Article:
45. Blondie – “Faces”
I listened to this – and the whole Autoamerican album – over and over when I was five. No wonder I am so fucked. 🙂 “Rapture” does at least reference Subaru! Memories of Thanksgiving with Lóa (2013)

46. Lou Reed – “Satellite of Love”
Rest in peace and bon voyage.

**             **             **             **             **             **             **             **             **             **             **             **

What does it take to be fearless and loving? Loving people requires a certain risk-taking fearlessness that I have never really embraced. When I say never, I mean never. But kindness – that can substitute.

I take a lot of risks and make a lot of changes but am still fearful of a lot of things. Perhaps I need to focus on these things before running off on another adventure undertaken for the sake of “change”.

Sudden, unexpected loss everywhere this year – there is no time like the present to do what one needs to do to feel healthy and happy. Happiest new year wishes, as arbitrary as that really is.

Do what makes you happy – RIP Arik Einstein & RIP investigative skills

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A clear, sun-filled, beautiful day at home in the woods. Being here turns my mood around 180 degrees.

Some places I have lived have always filled me with some sense of satisfaction. Many people will claim that happiness has nothing to do with “place” – but I have always felt otherwise. It is a big contributing factor. I was never happy living in the US for some reason, and while I had bounced around to different places looking for the right place (a place to feel at home, grounded), I landed in Iceland. To this day, although I don’t live there anymore, just being in Iceland and seeing the panorama across Faxaflói Bay or being back in the “subdivision” of Reykjavik in which I used to live (Seltjarnarnes), makes me feel at home (or rather, homesick). I don’t imagine ever moving back – but being there and the place/surroundings – affected how I felt.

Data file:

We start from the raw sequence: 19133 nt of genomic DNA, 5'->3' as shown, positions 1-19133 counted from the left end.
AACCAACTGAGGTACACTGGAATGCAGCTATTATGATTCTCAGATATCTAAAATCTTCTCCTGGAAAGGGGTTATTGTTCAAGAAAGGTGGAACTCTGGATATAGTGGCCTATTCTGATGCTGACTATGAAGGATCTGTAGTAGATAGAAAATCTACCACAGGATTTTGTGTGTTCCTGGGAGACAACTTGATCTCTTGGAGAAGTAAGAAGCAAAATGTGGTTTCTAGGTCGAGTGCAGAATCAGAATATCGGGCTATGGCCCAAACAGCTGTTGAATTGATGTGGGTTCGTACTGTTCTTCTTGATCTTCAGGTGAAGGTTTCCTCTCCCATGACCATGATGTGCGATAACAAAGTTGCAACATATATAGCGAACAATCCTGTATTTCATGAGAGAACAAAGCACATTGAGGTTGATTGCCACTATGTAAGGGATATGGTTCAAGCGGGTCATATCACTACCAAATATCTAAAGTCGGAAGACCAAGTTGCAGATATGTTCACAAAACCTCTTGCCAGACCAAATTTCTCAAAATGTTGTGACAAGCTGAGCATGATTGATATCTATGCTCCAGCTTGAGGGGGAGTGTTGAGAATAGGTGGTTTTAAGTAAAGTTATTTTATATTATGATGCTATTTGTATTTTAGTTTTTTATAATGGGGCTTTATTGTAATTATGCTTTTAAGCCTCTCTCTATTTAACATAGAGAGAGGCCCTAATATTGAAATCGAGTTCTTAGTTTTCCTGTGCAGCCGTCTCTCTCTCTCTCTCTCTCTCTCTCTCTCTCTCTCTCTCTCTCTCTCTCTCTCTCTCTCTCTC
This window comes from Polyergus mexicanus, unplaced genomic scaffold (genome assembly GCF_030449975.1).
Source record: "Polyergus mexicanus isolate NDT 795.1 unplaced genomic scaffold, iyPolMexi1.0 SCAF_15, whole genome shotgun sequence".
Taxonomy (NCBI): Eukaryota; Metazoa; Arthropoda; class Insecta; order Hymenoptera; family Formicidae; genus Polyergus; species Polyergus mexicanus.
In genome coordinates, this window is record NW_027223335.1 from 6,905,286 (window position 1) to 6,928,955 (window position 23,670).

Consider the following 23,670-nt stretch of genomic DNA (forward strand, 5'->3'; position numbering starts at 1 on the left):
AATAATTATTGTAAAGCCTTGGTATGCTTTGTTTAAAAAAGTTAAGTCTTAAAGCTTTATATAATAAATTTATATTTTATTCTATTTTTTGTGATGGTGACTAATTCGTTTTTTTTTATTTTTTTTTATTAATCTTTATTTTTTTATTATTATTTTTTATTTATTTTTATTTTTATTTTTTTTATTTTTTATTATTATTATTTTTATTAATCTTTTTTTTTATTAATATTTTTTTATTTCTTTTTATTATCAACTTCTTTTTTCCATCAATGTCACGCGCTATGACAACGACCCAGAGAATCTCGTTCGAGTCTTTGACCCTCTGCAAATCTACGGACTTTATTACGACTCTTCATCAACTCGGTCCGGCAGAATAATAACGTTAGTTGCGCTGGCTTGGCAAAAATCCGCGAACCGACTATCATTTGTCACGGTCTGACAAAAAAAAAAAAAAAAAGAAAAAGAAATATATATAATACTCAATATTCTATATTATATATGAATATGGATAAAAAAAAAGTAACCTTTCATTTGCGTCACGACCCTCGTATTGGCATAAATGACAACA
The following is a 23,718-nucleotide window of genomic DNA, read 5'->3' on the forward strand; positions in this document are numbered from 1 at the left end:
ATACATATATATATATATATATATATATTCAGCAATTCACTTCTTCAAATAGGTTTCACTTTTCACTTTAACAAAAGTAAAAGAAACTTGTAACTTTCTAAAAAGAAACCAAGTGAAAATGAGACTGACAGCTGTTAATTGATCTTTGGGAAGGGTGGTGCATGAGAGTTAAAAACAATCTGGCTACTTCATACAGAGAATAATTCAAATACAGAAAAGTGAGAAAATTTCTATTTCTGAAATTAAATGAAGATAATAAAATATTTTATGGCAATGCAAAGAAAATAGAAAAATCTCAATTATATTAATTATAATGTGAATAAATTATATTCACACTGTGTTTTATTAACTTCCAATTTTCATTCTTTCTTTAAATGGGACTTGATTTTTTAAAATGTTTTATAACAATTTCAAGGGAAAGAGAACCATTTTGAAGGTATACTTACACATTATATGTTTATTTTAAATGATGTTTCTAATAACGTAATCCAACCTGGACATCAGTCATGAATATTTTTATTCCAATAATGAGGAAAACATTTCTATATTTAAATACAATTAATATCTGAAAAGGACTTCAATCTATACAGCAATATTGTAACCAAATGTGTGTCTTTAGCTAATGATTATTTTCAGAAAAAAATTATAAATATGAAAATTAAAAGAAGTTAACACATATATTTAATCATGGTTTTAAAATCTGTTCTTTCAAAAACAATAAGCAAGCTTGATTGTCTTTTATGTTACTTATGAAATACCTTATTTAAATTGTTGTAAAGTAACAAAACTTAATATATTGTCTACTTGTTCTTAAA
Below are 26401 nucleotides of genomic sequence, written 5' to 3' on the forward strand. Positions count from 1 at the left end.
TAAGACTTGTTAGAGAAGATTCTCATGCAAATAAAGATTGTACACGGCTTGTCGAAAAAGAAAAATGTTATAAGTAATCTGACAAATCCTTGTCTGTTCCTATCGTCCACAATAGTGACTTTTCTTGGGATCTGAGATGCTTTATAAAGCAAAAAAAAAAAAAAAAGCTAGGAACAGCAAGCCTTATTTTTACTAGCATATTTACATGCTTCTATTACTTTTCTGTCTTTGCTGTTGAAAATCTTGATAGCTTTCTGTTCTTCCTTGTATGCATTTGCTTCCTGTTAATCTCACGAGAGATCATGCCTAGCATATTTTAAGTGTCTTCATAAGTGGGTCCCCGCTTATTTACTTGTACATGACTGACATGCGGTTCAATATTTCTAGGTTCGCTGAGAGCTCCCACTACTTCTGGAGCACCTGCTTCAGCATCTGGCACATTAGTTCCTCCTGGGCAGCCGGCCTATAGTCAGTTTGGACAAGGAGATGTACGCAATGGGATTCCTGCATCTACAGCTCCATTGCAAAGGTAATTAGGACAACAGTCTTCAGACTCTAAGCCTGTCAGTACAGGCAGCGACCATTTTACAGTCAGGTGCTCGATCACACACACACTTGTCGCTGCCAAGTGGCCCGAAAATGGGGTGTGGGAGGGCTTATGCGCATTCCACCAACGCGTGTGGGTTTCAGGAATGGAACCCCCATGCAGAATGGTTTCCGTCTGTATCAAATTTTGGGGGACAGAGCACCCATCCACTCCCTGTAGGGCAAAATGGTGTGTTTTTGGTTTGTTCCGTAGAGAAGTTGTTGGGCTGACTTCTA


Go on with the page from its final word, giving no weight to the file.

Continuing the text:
Now that I split my time between my home in the Swedish woods and Gothenburg, and have been doing so for a year, I have no bad feelings toward Gothenburg – but I know that being at home is where I want and need to be. I don’t want to move to or be in the city even though a year ago that sounded like a good idea. Truth be told, I needed a change, but a move to the city was not the change I needed. Sometimes, though, you have to try something to see that it is not right for you.

Thinking back to the time in Seltjarnarnes, which I wrote briefly about the other day, reminiscing about baking there – it is hard to believe that I was only living in that apartment for two years. It was such a defining time, but such a short span of time.

For whatever reason, I watched quite a bit of television when I lived in Seltjarnarnes (2001-03) – my friend had given me a tv, and I often turned it on just for noise (this was before there were really great internet connections). For some reason MTV was the Israeli version, so I saw a lot of TV commercials in Hebrew – and every commercial break was this same one advertising (I suppose) a kind of “greatest hits of…” album for some unidentified Israeli musician. Since I cannot understand or read Hebrew, I had no idea who he was – nothing about the commercial could give me a clue as to his identity, but because of the ad’s ubiquity, I became obsessed with trying to find out who he was. It was not until 2009, when I was in Oslo, that I found out that this iconic singer is Arik Einstein. I am not even sure how I found out his identity – I think that I may have Googled “Israeli singer” and something like “Fiddler on the Roof” because one of the clips in the commercial I had seen looked like it could be some kind of musical, like “Fiddler on the Roof” – I know, it sounds like a crazy and stereotypical long shot. BUT… it actually led me to the name of some other Israeli musician, which in turn led me to a lot of information about other Israeli singers, which finally (FINALLY!) led me to a picture of the man I had seen in the commercial so many years earlier.

Arik Einstein!